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All good things, streaks in this particular case, must come to an end.

Saturday afternoon in South Bend, Notre Dame will play host to Navy in the 93rd renewal of their football rivalry.  And, according to the South Bend Tribune, the game won’t be played in front of a sellout crowd at Notre Dame Stadium (capacity: 77,622), which is actually a startling development.

This weekend, you see, will mark the first time since Thanksgiving Day 1973 (vs. Air Force) that the Fighting Irish haven’t sold out a home football game, snapping a streak of 273 straight sellouts.  Ahead of that streak being snapped, the Irish’s athletic director for the past dozen years, Jack Swarbrick, attempted to downplay the development.

From the Tribune:

It was never sort of important to me to keep it alive, but I understand why other people thought so. It’s a point of distinction to a lot of people and our fans.

“For me it’s always been: What’s the stadium environment like? Are we creating a great environment for our team and for our student-athletes? That you can say it’s also sold out is sort of a byproduct of that.

“But if my choice is (77,622) people in an environment that’s not really good versus 75,000 in a raucous environment, I’ll take the latter every time.

Notre Dame’s 237-game streak had been the second-longest active streak in college football behind Nebraska’s 373, which will move to 374 when Big Red hosts Wisconsin this weekend. The last time the Cornhuskers failed to sellout Memorial Stadium was during the 1962 season.

Four finalists named for 2019 Paul Hornung Award

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The field for the award that fetes the nation’s most versatile college football player has been whittled down significantly.

Earlier Thursday, the Louisville Sports Commission announced the four finalists for the 2019 Paul Hornung Award that have been chosen by the 17-member selection committee.  And (surprise!), all four of the finalists come from Power Five conferences: Lynn Bowden Jr. (Kentucky), Clyde Edwards-Helaire (LSU), Joe Reed (Virginia) and Wan’Dale Robinson (Nebraska).

All four of the finalists come from the offensive side of the ball and have spent time as return specialists as well.  Because of injuries at the position, Bowden, listed as a wide receiver to start the season, has started the last three games at quarterback for UK, with the Wildcats going 2-1 in that span.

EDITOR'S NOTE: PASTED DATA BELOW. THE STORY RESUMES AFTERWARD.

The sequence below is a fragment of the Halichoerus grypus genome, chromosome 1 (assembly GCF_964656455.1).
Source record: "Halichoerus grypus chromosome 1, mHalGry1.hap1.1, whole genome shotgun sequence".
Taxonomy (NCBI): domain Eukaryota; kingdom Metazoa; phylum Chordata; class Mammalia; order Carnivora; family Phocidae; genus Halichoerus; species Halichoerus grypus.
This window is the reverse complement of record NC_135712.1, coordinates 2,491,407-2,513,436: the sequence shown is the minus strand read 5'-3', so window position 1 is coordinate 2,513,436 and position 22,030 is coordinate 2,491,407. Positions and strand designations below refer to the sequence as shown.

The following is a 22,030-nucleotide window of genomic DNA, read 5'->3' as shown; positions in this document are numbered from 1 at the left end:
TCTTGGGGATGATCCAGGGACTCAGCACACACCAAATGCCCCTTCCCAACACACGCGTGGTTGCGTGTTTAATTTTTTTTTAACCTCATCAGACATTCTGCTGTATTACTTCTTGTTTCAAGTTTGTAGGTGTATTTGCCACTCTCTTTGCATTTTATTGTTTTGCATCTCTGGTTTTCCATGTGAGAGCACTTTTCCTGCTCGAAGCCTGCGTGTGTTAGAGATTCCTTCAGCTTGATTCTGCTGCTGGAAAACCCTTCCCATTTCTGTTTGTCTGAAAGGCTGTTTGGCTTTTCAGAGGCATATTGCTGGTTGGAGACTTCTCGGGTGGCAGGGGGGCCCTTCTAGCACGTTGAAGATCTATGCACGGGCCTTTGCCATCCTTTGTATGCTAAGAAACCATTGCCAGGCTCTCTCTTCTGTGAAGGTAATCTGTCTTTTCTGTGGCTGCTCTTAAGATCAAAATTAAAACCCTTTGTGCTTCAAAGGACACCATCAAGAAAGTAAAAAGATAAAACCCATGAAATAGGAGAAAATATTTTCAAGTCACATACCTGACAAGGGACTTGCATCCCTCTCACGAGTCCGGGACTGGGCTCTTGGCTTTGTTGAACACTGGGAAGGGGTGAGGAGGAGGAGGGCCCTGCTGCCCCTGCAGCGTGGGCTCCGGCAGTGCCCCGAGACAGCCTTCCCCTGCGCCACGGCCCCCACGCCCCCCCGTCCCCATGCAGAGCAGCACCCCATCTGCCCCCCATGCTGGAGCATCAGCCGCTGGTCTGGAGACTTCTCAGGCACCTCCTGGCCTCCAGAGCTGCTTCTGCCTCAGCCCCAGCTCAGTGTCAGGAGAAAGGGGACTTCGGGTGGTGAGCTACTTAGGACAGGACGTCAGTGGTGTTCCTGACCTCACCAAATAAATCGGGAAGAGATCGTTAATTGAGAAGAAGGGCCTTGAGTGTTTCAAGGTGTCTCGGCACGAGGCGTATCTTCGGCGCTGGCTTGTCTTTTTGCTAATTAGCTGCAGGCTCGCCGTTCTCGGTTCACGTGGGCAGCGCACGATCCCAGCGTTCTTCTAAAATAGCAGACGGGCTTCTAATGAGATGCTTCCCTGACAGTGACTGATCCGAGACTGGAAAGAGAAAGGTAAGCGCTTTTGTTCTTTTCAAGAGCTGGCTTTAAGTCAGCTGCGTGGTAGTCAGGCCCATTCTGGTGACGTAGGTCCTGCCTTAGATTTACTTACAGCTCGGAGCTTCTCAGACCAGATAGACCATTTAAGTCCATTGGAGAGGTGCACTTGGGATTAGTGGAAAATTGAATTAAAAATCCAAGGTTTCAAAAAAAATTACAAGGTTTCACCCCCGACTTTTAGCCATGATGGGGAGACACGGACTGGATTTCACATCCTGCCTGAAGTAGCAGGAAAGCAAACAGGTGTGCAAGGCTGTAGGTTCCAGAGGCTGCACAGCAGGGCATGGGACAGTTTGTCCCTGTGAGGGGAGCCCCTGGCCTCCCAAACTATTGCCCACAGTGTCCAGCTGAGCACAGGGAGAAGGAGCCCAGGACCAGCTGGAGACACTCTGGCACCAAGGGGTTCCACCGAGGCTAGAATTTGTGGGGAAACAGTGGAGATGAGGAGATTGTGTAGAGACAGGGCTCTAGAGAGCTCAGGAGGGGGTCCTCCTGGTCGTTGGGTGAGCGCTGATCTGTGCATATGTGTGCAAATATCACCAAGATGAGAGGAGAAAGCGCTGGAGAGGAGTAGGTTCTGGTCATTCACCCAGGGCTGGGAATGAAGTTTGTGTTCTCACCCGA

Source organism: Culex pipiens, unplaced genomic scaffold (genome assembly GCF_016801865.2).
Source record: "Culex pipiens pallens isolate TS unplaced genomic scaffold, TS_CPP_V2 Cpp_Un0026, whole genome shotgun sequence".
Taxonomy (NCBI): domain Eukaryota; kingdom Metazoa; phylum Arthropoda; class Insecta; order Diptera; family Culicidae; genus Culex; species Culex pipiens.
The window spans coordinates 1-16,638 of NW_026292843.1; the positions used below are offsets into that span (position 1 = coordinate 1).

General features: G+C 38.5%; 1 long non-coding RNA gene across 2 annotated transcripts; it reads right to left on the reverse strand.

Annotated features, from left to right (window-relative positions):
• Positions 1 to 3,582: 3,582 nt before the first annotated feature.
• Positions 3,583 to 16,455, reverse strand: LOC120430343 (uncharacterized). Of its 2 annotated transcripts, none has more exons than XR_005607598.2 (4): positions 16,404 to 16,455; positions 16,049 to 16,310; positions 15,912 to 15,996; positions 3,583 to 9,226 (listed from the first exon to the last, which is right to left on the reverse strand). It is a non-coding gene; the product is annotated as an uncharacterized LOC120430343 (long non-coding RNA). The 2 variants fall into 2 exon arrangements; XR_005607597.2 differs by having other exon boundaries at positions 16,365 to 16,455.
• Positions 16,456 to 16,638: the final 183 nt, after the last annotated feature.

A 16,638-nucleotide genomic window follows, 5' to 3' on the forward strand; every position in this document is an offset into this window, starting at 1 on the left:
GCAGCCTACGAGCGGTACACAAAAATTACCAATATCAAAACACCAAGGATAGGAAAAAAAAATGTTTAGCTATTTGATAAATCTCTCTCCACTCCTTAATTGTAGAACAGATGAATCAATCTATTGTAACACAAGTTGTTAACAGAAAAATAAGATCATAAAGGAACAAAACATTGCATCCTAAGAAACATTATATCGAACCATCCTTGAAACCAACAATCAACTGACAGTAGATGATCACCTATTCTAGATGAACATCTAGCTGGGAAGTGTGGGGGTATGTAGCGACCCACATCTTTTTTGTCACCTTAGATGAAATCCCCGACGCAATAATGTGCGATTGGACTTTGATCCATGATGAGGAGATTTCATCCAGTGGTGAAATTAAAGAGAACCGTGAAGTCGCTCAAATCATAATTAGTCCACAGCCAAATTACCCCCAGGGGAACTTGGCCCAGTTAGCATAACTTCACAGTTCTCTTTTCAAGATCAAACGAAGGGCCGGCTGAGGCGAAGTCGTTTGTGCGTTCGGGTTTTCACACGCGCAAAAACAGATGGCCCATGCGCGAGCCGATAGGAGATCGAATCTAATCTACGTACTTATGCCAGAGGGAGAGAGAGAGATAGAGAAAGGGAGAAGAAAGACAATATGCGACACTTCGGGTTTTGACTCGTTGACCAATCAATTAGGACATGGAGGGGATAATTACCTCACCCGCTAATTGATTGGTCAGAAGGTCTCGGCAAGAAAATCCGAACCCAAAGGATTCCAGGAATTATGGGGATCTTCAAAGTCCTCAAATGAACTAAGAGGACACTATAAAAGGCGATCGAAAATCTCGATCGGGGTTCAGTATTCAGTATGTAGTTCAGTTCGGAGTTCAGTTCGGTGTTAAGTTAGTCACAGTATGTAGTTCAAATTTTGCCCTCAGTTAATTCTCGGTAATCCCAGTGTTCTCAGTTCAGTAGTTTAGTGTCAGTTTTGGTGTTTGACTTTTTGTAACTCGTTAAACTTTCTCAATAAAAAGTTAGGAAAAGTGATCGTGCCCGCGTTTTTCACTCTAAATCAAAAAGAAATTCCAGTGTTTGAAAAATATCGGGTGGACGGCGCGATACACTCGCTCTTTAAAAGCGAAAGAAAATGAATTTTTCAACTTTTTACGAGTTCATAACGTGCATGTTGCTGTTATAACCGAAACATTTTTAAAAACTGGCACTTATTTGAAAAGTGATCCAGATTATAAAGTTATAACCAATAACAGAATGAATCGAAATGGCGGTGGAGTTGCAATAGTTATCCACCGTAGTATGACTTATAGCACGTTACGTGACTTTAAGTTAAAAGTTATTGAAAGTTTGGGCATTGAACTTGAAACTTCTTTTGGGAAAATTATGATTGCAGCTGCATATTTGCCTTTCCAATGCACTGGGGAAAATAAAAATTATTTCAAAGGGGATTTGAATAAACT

Reed is primarily a wide receiver and Edwards-Helaire a running back, while Robinson has split his time between both positions.

The 2018 winner of the Hornung Award was Purdue’s Rondale Moore, who likely would’ve been given serious finalist consideration again this year if not for his season essentially being derailed by a lingering hamstring injury.

For all of the statistical particulars for each candidate, click HERE the award’s press release:

 

Texas’ Jalen Green apologizes for vicious hit that angered K-State

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It appears Kansas State will have to settle for a mea culpa.

In the second half of last Saturday’s game, Texas cornerback Jalen Green (pictured) leveled K-State wide receiver Wykeen Gill (not pictured) on a play away from the ball and was ejected from the contest after (eventually) being flagged for targeting.  The play will cost Green the first half of UT’s game this Saturday against Iowa State per NCAA targeting rules, but will likely cost Gill at least one full game as he will be sidelined for the Week 12 matchup with West Virginia as the receiver is currently in concussion protocol.

That disparity didn’t sit well with K-State’s head coach.

“It’s unfortunate because it was away from the play, didn’t have anything to do with the play, and Wykeen is probably going to miss a game,” Chris Klieman stated at his weekly press conference Tuesday. “When you have a hit like that and somebody only misses a half, I don’t think that’s very fair.”

Wednesday afternoon, Green issued an apology in which he stated, in part, that he “realize[s] how it may have looked” but “I do want everyone to know I was not trying to take a cheap shot.”

As for “not trying to take a cheap shot,” you be the judge.